Thank you Michael Feldstein, for your article on Birkat HaGomel (“In Gratitude: A Few Thoughts About Birkat HaGomel,” July 1, 2021). I too have spent time thinking about this bracha. First, I am glad you and your family are well. Second, thank you Rabbi Shalom Rosner for your Daf Yomi shiurim, available on YU.org. Third, the rabbis, and not the Torah, devised brachot. This point was discussed when we reached that point in the Gemara.
Much of the Gemara is discussion on different points of view and ultimately coming to a conclusion and deciding which is the most appropriate or most correct. The discussion in the Gemara on this bracha debates the formulation of the verbiage. Those more erudite than I can recite the specific masechta (tractate) and daf (page) where this is discussed. Ultimately, the reason for the verbiage, and how it is formulated, is in the spirit of compromise.
We often daven and say this and other brachot without much thought to what we are saying. I am certainly guilty of this. There are two parts of the bracha that are somewhat disjointed. The first part of the bracha, “HaGomel l’cha’avim tovot” means that even though we are less than worthy, God grants us the benefit of the doubt and grants us safety and good outcome. Perhaps this is telling us that we, too, should emulate this characteristic. Chayavim can mean “guilty,” but my understanding in this context is that it means “less than worthy.” One Tana (a rabbi cited in the Gemara) espoused this verbiage because that was what he was familiar with. Another Tana had a different version he was familiar with; “She’gimalani kol tov.” This means “that He granted me all that is good or positive.” Within the word she’gemilani, we have the word gomel, as in “gomel chasadim tovim,” that we say within the first bracha of Shemoneh Esrei, which we say each day. ArtScroll translates this as “bestows beneficial kindness.” Gemilut chasadim means that we show compassion and help others. Some may be familiar with the term “gemach” which means an organization that supplies or offers some sort of specific help, i.e. medical supplies such as wheelchairs; clothing or baby supplies; or food for people that may benefit from additional food for Shabbat.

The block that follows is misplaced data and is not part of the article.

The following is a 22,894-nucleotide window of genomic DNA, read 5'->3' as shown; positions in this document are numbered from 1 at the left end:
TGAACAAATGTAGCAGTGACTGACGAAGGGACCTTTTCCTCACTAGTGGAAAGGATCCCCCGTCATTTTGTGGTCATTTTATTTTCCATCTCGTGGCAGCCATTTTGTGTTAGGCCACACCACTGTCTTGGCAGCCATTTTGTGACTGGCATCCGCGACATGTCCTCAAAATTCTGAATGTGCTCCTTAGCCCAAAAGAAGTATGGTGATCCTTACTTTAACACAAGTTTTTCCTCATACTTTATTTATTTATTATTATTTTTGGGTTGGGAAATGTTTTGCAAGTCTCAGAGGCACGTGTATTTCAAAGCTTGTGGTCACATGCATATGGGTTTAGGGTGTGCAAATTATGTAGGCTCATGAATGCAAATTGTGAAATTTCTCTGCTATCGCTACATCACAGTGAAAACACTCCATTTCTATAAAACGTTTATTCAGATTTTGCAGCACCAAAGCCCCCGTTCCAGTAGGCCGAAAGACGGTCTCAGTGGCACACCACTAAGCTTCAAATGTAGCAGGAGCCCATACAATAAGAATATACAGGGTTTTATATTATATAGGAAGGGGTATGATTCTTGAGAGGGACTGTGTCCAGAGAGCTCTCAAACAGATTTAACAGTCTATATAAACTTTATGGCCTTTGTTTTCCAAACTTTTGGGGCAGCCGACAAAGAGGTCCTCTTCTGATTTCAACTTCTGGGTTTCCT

Ultimately, the other Tanaiim concluded that each version has merits and its point. Both are beautiful. A phrase we commonly use now is “it’s all good.” Invariably they said, essentially, let’s just put both versions together within the bracha. Personally, when I say this bracha, I pause for a millisecond or two between the two parts to acknowledge that these are really two separate thoughts.This bracha then teaches us yet another lesson; let’s compromise.Moshe Roth